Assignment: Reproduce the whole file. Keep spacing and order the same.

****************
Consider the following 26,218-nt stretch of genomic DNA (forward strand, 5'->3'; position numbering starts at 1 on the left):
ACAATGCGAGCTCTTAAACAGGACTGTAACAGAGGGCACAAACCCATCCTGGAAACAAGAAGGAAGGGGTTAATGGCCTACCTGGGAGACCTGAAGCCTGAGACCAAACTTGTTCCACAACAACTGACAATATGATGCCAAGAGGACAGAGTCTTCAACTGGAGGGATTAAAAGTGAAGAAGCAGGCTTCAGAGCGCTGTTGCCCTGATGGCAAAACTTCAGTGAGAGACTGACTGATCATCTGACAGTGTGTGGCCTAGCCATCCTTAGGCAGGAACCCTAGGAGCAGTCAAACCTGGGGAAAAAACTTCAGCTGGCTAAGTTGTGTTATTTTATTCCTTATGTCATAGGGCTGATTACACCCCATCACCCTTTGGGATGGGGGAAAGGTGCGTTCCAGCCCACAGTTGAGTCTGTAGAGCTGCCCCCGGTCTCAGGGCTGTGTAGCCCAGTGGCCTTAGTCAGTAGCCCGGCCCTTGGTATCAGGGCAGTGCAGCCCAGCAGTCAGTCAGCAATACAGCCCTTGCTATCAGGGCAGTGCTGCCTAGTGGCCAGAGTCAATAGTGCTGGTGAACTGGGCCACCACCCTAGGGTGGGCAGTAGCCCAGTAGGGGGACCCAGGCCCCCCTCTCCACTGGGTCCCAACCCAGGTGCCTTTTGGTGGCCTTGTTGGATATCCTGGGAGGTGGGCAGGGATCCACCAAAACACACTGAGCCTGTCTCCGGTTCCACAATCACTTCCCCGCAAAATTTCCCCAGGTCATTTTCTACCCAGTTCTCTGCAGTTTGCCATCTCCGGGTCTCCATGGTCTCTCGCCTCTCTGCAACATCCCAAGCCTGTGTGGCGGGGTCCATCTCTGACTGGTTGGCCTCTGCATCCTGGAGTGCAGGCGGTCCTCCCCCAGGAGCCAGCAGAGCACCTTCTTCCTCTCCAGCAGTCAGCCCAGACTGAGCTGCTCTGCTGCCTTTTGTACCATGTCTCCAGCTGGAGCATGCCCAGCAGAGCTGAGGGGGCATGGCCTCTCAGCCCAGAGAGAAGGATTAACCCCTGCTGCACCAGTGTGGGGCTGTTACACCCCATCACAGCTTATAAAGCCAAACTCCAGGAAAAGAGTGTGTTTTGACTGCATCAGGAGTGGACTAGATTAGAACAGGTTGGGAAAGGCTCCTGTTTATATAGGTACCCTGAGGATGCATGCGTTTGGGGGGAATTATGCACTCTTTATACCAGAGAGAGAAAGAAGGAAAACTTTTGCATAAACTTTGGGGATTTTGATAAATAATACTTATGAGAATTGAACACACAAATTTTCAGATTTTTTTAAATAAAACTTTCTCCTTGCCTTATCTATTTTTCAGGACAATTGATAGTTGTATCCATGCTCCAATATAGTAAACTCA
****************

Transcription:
Consider the following 26,218-nt stretch of genomic DNA (forward strand, 5'->3'; position numbering starts at 1 on the left):
ACAATGCGAGCTCTTAAACAGGACTGTAACAGAGGGCACAAACCCATCCTGGAAACAAGAAGGAAGGGGTTAATGGCCTACCTGGGAGACCTGAAGCCTGAGACCAAACTTGTTCCACAACAACTGACAATATGATGCCAAGAGGACAGAGTCTTCAACTGGAGGGATTAAAAGTGAAGAAGCAGGCTTCAGAGCGCTGTTGCCCTGATGGCAAAACTTCAGTGAGAGACTGACTGATCATCTGACAGTGTGTGGCCTAGCCATCCTTAGGCAGGAACCCTAGGAGCAGTCAAACCTGGGGAAAAAACTTCAGCTGGCTAAGTTGTGTTATTTTATTCCTTATGTCATAGGGCTGATTACACCCCATCACCCTTTGGGATGGGGGAAAGGTGCGTTCCAGCCCACAGTTGAGTCTGTAGAGCTGCCCCCGGTCTCAGGGCTGTGTAGCCCAGTGGCCTTAGTCAGTAGCCCGGCCCTTGGTATCAGGGCAGTGCAGCCCAGCAGTCAGTCAGCAATACAGCCCTTGCTATCAGGGCAGTGCTGCCTAGTGGCCAGAGTCAATAGTGCTGGTGAACTGGGCCACCACCCTAGGGTGGGCAGTAGCCCAGTAGGGGGACCCAGGCCCCCCTCTCCACTGGGTCCCAACCCAGGTGCCTTTTGGTGGCCTTGTTGGATATCCTGGGAGGTGGGCAGGGATCCACCAAAACACACTGAGCCTGTCTCCGGTTCCACAATCACTTCCCCGCAAAATTTCCCCAGGTCATTTTCTACCCAGTTCTCTGCAGTTTGCCATCTCCGGGTCTCCATGGTCTCTCGCCTCTCTGCAACATCCCAAGCCTGTGTGGCGGGGTCCATCTCTGACTGGTTGGCCTCTGCATCCTGGAGTGCAGGCGGTCCTCCCCCAGGAGCCAGCAGAGCACCTTCTTCCTCTCCAGCAGTCAGCCCAGACTGAGCTGCTCTGCTGCCTTTTGTACCATGTCTCCAGCTGGAGCATGCCCAGCAGAGCTGAGGGGGCATGGCCTCTCAGCCCAGAGAGAAGGATTAACCCCTGCTGCACCAGTGTGGGGCTGTTACACCCCATCACAGCTTATAAAGCCAAACTCCAGGAAAAGAGTGTGTTTTGACTGCATCAGGAGTGGACTAGATTAGAACAGGTTGGGAAAGGCTCCTGTTTATATAGGTACCCTGAGGATGCATGCGTTTGGGGGGAATTATGCACTCTTTATACCAGAGAGAGAAAGAAGGAAAACTTTTGCATAAACTTTGGGGATTTTGATAAATAATACTTATGAGAATTGAACACACAAATTTTCAGATTTTTTTAAATAAAACTTTCTCCTTGCCTTATCTATTTTTCAGGACAATTGATAGTTGTATCCATGCTCCAATATAGTAAACTCA